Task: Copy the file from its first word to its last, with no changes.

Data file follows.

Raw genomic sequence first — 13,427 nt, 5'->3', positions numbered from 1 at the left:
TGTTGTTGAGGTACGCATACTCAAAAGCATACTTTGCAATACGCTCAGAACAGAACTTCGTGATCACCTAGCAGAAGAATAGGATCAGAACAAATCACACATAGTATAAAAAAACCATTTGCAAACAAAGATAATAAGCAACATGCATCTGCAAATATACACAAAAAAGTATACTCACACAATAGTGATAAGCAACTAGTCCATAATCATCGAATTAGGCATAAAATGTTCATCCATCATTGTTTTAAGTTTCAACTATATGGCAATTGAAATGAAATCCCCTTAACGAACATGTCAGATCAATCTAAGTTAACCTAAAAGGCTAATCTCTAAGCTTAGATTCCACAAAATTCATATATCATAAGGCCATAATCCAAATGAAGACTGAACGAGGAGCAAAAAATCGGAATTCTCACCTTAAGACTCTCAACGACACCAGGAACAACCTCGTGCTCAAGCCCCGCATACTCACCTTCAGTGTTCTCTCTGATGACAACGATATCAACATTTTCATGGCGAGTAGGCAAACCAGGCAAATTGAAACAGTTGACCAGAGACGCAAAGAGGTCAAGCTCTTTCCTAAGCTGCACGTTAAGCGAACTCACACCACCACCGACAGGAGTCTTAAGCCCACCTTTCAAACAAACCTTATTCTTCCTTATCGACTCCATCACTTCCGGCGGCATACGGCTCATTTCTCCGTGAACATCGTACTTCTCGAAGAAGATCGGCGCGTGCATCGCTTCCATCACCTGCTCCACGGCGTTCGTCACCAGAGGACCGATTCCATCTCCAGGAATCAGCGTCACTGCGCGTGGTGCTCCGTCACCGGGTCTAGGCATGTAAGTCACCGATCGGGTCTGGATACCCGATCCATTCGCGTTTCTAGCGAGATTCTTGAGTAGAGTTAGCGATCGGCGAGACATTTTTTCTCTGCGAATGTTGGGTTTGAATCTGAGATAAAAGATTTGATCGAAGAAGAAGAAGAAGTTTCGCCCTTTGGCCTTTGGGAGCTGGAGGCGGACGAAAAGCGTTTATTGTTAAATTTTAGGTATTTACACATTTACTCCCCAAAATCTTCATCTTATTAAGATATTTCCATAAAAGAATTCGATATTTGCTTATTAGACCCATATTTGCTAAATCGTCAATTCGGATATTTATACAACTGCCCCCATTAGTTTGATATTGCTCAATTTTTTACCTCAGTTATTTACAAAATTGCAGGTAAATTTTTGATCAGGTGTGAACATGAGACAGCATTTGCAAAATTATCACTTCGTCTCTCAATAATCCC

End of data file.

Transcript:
Raw genomic sequence first — 13,427 nt, 5'->3', positions numbered from 1 at the left:
TGTTGTTGAGGTACGCATACTCAAAAGCATACTTTGCAATACGCTCAGAACAGAACTTCGTGATCACCTAGCAGAAGAATAGGATCAGAACAAATCACACATAGTATAAAAAAACCATTTGCAAACAAAGATAATAAGCAACATGCATCTGCAAATATACACAAAAAAGTATACTCACACAATAGTGATAAGCAACTAGTCCATAATCATCGAATTAGGCATAAAATGTTCATCCATCATTGTTTTAAGTTTCAACTATATGGCAATTGAAATGAAATCCCCTTAACGAACATGTCAGATCAATCTAAGTTAACCTAAAAGGCTAATCTCTAAGCTTAGATTCCACAAAATTCATATATCATAAGGCCATAATCCAAATGAAGACTGAACGAGGAGCAAAAAATCGGAATTCTCACCTTAAGACTCTCAACGACACCAGGAACAACCTCGTGCTCAAGCCCCGCATACTCACCTTCAGTGTTCTCTCTGATGACAACGATATCAACATTTTCATGGCGAGTAGGCAAACCAGGCAAATTGAAACAGTTGACCAGAGACGCAAAGAGGTCAAGCTCTTTCCTAAGCTGCACGTTAAGCGAACTCACACCACCACCGACAGGAGTCTTAAGCCCACCTTTCAAACAAACCTTATTCTTCCTTATCGACTCCATCACTTCCGGCGGCATACGGCTCATTTCTCCGTGAACATCGTACTTCTCGAAGAAGATCGGCGCGTGCATCGCTTCCATCACCTGCTCCACGGCGTTCGTCACCAGAGGACCGATTCCATCTCCAGGAATCAGCGTCACTGCGCGTGGTGCTCCGTCACCGGGTCTAGGCATGTAAGTCACCGATCGGGTCTGGATACCCGATCCATTCGCGTTTCTAGCGAGATTCTTGAGTAGAGTTAGCGATCGGCGAGACATTTTTTCTCTGCGAATGTTGGGTTTGAATCTGAGATAAAAGATTTGATCGAAGAAGAAGAAGAAGTTTCGCCCTTTGGCCTTTGGGAGCTGGAGGCGGACGAAAAGCGTTTATTGTTAAATTTTAGGTATTTACACATTTACTCCCCAAAATCTTCATCTTATTAAGATATTTCCATAAAAGAATTCGATATTTGCTTATTAGACCCATATTTGCTAAATCGTCAATTCGGATATTTATACAACTGCCCCCATTAGTTTGATATTGCTCAATTTTTTACCTCAGTTATTTACAAAATTGCAGGTAAATTTTTGATCAGGTGTGAACATGAGACAGCATTTGCAAAATTATCACTTCGTCTCTCAATAATCCC